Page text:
For many years these two sections were included among the subdivisions of one section, 1203. In 1935, they were made separate sections of the code. For some 40 years these provisions have remained substantially the same except that in 1917 the provision for notice to the probation officer was inserted in the second sentence of what is now section 1203.3 and, in 1927, what is now section 1203.2 was amended to permit a rearrest, without warrant, by any peace officer as well as by a probation officer.

The respondent argues that section 1203.2 is a mere grant of authority to a court to revoke and terminate probation and proceed to enforce judgment where a violation of probation is found, without purporting to provide the necessary procedure therefor. And that section 1203.3 is intended to provide the necessary procedure that must be followed in exercising the authority granted by section 1203.2.

We are unable to agree with this interpretation of those statutes, which appear to us to have been adopted for separate and distinct purposes. Section 1203.2 provides for and covers one situation, namely, where a probationer is rearrested because of a claimed violation of the terms of his probation. That section provides that the court may thereupon revoke and terminate his probation if it has reason to believe from the report of the probation officer, or otherwise, that the terms of the probation have been violated, and may then proceed to enforce the judgment. This appears to be sufficient not only as a grant of power in this regard but as adequately pointing out the procedure to be followed. The statute appears to be complete in itself, it is quite definite in what may be done under those circumstances, and it requires no notice to the probation officer who may not have initiated the proceedings.

On the other hand, section 1203.3 seems to cover another situation entirely, and to provide for revocation, modification or termination of the original order in cases where the probationer has not been rearrested. In the first sentence it gives the court general power at any time within the period to revoke, modify or change its probation order. The second sentence originally authorized the court, when the good conduct of the probationer should warrant it, to terminate the probation and discharge the person so held; with the further provision that in all cases where probation was not revoked and the judgment enforced, the defendant should be discharged at the end of the probationary period. The provision for notice to the probation officer was inserted in 1917 in the middle of this second sentence and immediately following the provision for termination and discharge because of good conduct. The provision that ‘no such order shall be made without written notice’ would seem to have been intended to refer to the order of termination and discharge just provided for, and not to the other kind of order for termination and enforcement of judgment provided for in section 1203.2.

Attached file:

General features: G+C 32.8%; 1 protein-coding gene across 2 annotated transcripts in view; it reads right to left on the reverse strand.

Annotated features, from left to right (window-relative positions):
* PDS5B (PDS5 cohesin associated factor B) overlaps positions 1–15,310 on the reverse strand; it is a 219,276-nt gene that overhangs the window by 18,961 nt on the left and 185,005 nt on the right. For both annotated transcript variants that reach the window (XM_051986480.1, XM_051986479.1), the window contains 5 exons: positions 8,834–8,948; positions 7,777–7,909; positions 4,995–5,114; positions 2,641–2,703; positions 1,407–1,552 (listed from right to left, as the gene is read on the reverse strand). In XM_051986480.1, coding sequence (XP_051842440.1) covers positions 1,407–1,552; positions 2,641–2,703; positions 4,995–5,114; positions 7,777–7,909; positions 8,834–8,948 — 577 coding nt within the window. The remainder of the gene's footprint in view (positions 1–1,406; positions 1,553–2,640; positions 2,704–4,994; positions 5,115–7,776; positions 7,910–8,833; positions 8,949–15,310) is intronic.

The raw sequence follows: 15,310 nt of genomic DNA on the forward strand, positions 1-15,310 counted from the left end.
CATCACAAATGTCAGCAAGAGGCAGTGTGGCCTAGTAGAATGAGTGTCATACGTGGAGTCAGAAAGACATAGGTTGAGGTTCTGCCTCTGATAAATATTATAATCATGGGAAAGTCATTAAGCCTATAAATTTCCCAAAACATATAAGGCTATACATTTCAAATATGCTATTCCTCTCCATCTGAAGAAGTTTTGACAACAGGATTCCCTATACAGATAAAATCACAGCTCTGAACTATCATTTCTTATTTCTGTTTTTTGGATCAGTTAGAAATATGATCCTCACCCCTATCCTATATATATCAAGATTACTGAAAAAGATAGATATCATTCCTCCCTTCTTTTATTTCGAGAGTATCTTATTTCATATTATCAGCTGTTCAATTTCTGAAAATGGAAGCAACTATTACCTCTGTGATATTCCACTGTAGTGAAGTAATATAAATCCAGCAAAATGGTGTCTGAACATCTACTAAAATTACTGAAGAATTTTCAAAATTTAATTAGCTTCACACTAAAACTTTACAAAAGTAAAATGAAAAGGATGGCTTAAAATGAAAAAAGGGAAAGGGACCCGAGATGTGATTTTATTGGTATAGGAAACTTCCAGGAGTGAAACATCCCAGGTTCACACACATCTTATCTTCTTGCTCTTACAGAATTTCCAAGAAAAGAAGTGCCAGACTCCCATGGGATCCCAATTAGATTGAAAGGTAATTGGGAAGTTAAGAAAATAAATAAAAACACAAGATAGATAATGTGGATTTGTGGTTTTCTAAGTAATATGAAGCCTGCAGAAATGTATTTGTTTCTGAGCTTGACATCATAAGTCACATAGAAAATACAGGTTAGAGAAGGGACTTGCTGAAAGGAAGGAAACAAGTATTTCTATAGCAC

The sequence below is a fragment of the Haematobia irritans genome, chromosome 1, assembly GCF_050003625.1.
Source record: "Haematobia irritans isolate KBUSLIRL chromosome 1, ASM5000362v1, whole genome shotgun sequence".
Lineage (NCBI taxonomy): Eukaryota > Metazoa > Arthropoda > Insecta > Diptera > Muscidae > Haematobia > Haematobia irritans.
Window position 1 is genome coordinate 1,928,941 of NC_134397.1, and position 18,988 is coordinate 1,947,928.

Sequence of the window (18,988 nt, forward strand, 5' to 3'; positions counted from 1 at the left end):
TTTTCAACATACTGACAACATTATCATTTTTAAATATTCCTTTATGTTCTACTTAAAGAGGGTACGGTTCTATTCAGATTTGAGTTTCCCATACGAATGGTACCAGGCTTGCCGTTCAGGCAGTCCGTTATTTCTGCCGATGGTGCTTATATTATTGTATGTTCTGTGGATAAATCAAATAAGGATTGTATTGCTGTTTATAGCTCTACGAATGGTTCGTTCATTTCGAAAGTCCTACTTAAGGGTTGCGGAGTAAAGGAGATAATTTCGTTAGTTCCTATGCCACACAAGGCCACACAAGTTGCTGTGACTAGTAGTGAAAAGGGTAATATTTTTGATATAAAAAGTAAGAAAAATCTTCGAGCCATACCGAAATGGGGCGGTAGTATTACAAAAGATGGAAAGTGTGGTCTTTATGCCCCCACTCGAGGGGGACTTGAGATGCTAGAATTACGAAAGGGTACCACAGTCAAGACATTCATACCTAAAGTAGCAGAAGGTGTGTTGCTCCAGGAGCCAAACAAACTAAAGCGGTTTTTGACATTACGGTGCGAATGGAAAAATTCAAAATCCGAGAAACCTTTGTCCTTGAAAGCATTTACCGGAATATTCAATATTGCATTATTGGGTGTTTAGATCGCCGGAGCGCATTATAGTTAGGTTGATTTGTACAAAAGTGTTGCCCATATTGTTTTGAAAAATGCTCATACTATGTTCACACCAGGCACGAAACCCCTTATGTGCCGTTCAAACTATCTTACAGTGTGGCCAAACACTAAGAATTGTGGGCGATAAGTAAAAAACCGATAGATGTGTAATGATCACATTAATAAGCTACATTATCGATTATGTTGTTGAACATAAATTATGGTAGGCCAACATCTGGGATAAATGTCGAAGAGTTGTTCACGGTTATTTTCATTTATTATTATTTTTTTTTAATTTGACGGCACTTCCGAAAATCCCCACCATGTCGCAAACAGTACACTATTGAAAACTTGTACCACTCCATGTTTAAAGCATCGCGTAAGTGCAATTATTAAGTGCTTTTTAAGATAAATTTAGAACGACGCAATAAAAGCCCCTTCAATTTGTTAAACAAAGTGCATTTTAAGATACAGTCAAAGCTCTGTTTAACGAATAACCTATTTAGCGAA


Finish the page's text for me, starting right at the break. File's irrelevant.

Section 1203.3 seems to have been intended, primarily, to deal with cases where the defendant has satisfied the terms of his probation, in whole or in part. People v. Williams, 24 Cal.2d 848, 151 P.2d 244. While it may also be intended to cover the revocation, modification or change of the probation order upon other grounds and for other purposes, it rather clearly appears that this wide coverage was intended to apply to situations other than those involving the rearrest of the person, and the enforcement of judgment against him. Those more drastic steps are authorized by and completely covered in section 1203.2. Even if the notice requirement in the second sentence of 1203.3 should be held applicable also to the first sentence thereof, it has no application in the situation covered by 1203.2.

Incidentally, the original order of probation was here made without a reference to the probation officer, as permitted by section 1203b. While we do not regard this as controlling here it emphasizes the fact that there is good reason for not requiring a notice to the probation officer in such a case as this.

We conclude that the order of the court terminating probation and sentencing the petitioner was a valid order, and that no such notice as that contended for was necessary before that order could be made.

The order appealed from is reversed.

BARNARD, Presiding Justice.

MUSSELL, J., concurs.